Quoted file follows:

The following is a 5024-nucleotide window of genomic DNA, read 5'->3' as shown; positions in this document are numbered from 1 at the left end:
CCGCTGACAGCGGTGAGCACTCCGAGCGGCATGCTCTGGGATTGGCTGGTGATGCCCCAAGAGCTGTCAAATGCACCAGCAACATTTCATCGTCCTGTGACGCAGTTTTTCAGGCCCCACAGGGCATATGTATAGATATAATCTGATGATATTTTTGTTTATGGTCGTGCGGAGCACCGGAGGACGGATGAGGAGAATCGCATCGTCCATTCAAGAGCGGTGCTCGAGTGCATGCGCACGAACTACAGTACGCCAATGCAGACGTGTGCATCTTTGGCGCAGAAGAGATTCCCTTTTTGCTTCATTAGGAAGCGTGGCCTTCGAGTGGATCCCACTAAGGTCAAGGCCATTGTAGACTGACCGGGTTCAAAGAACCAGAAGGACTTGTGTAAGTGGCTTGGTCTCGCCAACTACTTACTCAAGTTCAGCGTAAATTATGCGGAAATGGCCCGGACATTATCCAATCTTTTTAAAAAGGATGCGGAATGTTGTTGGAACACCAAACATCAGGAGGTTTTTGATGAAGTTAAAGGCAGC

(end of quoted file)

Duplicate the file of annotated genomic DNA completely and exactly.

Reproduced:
The following is a 5024-nucleotide window of genomic DNA, read 5'->3' as shown; positions in this document are numbered from 1 at the left end:
CCGCTGACAGCGGTGAGCACTCCGAGCGGCATGCTCTGGGATTGGCTGGTGATGCCCCAAGAGCTGTCAAATGCACCAGCAACATTTCATCGTCCTGTGACGCAGTTTTTCAGGCCCCACAGGGCATATGTATAGATATAATCTGATGATATTTTTGTTTATGGTCGTGCGGAGCACCGGAGGACGGATGAGGAGAATCGCATCGTCCATTCAAGAGCGGTGCTCGAGTGCATGCGCACGAACTACAGTACGCCAATGCAGACGTGTGCATCTTTGGCGCAGAAGAGATTCCCTTTTTGCTTCATTAGGAAGCGTGGCCTTCGAGTGGATCCCACTAAGGTCAAGGCCATTGTAGACTGACCGGGTTCAAAGAACCAGAAGGACTTGTGTAAGTGGCTTGGTCTCGCCAACTACTTACTCAAGTTCAGCGTAAATTATGCGGAAATGGCCCGGACATTATCCAATCTTTTTAAAAAGGATGCGGAATGTTGTTGGAACACCAAACATCAGGAGGTTTTTGATGAAGTTAAAGGCAGC